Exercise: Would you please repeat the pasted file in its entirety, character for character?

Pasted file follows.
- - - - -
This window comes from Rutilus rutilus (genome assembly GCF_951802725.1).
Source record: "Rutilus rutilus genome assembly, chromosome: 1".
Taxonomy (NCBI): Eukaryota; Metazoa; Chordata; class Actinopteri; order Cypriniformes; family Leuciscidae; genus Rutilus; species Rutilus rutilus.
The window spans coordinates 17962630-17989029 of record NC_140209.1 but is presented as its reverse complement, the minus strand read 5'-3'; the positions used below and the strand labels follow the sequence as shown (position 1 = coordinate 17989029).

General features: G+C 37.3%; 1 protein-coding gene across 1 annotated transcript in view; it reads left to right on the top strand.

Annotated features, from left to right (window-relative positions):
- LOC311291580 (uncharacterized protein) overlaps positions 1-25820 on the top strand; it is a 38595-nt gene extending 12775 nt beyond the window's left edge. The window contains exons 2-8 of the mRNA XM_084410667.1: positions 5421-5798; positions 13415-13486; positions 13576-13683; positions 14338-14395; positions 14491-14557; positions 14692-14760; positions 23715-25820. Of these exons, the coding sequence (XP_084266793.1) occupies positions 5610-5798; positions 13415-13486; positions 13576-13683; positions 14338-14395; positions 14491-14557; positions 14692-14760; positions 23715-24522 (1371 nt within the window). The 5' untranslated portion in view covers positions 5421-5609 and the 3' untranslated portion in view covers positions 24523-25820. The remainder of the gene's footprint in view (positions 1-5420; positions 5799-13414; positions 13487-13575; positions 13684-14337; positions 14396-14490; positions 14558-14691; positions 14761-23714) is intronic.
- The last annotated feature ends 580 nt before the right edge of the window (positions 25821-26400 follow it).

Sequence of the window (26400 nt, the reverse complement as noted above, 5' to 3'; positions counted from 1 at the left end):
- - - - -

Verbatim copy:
This window comes from Rutilus rutilus (genome assembly GCF_951802725.1).
Source record: "Rutilus rutilus genome assembly, chromosome: 1".
Taxonomy (NCBI): Eukaryota; Metazoa; Chordata; class Actinopteri; order Cypriniformes; family Leuciscidae; genus Rutilus; species Rutilus rutilus.
The window spans coordinates 17962630-17989029 of record NC_140209.1 but is presented as its reverse complement, the minus strand read 5'-3'; the positions used below and the strand labels follow the sequence as shown (position 1 = coordinate 17989029).

General features: G+C 37.3%; 1 protein-coding gene across 1 annotated transcript in view; it reads left to right on the top strand.

Annotated features, from left to right (window-relative positions):
- LOC311291580 (uncharacterized protein) overlaps positions 1-25820 on the top strand; it is a 38595-nt gene extending 12775 nt beyond the window's left edge. The window contains exons 2-8 of the mRNA XM_084410667.1: positions 5421-5798; positions 13415-13486; positions 13576-13683; positions 14338-14395; positions 14491-14557; positions 14692-14760; positions 23715-25820. Of these exons, the coding sequence (XP_084266793.1) occupies positions 5610-5798; positions 13415-13486; positions 13576-13683; positions 14338-14395; positions 14491-14557; positions 14692-14760; positions 23715-24522 (1371 nt within the window). The 5' untranslated portion in view covers positions 5421-5609 and the 3' untranslated portion in view covers positions 24523-25820. The remainder of the gene's footprint in view (positions 1-5420; positions 5799-13414; positions 13487-13575; positions 13684-14337; positions 14396-14490; positions 14558-14691; positions 14761-23714) is intronic.
- The last annotated feature ends 580 nt before the right edge of the window (positions 25821-26400 follow it).

Sequence of the window (26400 nt, the reverse complement as noted above, 5' to 3'; positions counted from 1 at the left end):